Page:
U-Visa: A Primer
One of the more recent types of visas, the U-Visa, is designed to help those who been victims of crime in the United States. The goal is also to encourage victims to cooperate in the prosecution of crime, as evidenced by the requirement that someone cooperate with law enforcement as part of the visa process.
In order to qualify, you must meet a few basic requirements:
- You were the victim of a qualifying crime.
- You suffered physical or mental abuse as a result.
- You are helpful or likely to be helpful to law enforcement.
- The crime occurred in the U.S.
- You are admissible to the United States.
The list of qualifying crimes generally includes crimes of violence (domestic and otherwise), kidnapping, extortion, and various sexual crimes.
For the requirement that you be “helpful,” you must provide the signature from an authorized employee of a law enforcement agency, such as a police department, or a prosecutor or judge. Certain other agencies, such as child protective services or the Equal Employment Opportunity Commission, can sign the form on your behalf as well.
If you meet the basic requirements, you can submit the necessary information. As of April 2014, there is no filing fee to request a U-Visa.
One of the other requirements is admissibility. Federal law sets out certain types of immigrants that are not allowed to be given visas for entry into the United States. There is a fairly wide range of these, including things like having certain communicable diseases, a conviction of a crime involving lying, cheating, or stealing, prostitution, drug trafficking, being previously removed from the United States, and the like.
These are not an absolute bar, however. An individual who is inadmissible may ask the Department of Homeland Security to waive the admissibility requirement. Waiver is generally at the Department’s discretion, meaning that depending on the reason an individual is inadmissible, there may not be any legal exceptions to that admissibility. At that point it is entirely within the judgment of the Department to decide whether to admit the person or not.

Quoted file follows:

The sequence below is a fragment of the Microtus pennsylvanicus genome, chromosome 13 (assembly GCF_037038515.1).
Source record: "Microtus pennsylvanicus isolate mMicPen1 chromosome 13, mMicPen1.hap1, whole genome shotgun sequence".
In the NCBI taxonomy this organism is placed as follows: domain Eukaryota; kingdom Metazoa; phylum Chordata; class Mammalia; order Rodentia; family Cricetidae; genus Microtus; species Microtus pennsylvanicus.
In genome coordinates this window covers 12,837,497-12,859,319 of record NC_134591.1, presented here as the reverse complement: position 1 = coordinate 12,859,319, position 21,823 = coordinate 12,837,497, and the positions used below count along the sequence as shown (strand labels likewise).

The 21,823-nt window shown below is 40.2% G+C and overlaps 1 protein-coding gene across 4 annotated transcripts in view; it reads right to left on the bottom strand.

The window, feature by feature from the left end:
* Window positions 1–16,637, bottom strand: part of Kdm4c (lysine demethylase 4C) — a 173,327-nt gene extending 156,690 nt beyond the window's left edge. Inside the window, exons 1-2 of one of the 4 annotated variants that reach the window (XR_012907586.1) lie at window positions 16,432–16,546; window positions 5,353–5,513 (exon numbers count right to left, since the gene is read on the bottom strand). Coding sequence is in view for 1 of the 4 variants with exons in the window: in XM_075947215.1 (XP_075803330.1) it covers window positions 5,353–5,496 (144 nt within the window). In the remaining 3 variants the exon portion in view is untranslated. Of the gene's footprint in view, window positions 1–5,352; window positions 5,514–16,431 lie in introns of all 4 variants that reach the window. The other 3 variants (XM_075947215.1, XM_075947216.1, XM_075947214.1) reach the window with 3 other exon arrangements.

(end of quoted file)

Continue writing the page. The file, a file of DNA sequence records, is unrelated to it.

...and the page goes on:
Other reasons may have some legal exceptions. For example, someone is inadmissible if they had previously made a false statement that they were an American citizen. However, there is an exception where the individual’s parents are citizens, he or she lived in the U.S. continuously since before age 16, and the person reasonably believed he or she was a citizen.
There are too many reasons for inadmissibility and exceptions to fully cover here.
Another issue is whether someone seeking a U-Visa can bring family members with them. The answer is yes, in certain circumstances. If the person applying for the visa is under 21, he or she may also apply on behalf of a spouse, children, parents, and any unmarried brothers or sisters who are under age 18. If the person applying is over 21, they may apply on behalf of a spouse or children only.
As with any part of the immigration process, the application process has multiple steps, twists, and turns. For that reason it is better not to go it alone. If you have been the victim of crime in the United States and think you may qualify for a U-Visa, you should contact an experienced immigration attorney right away.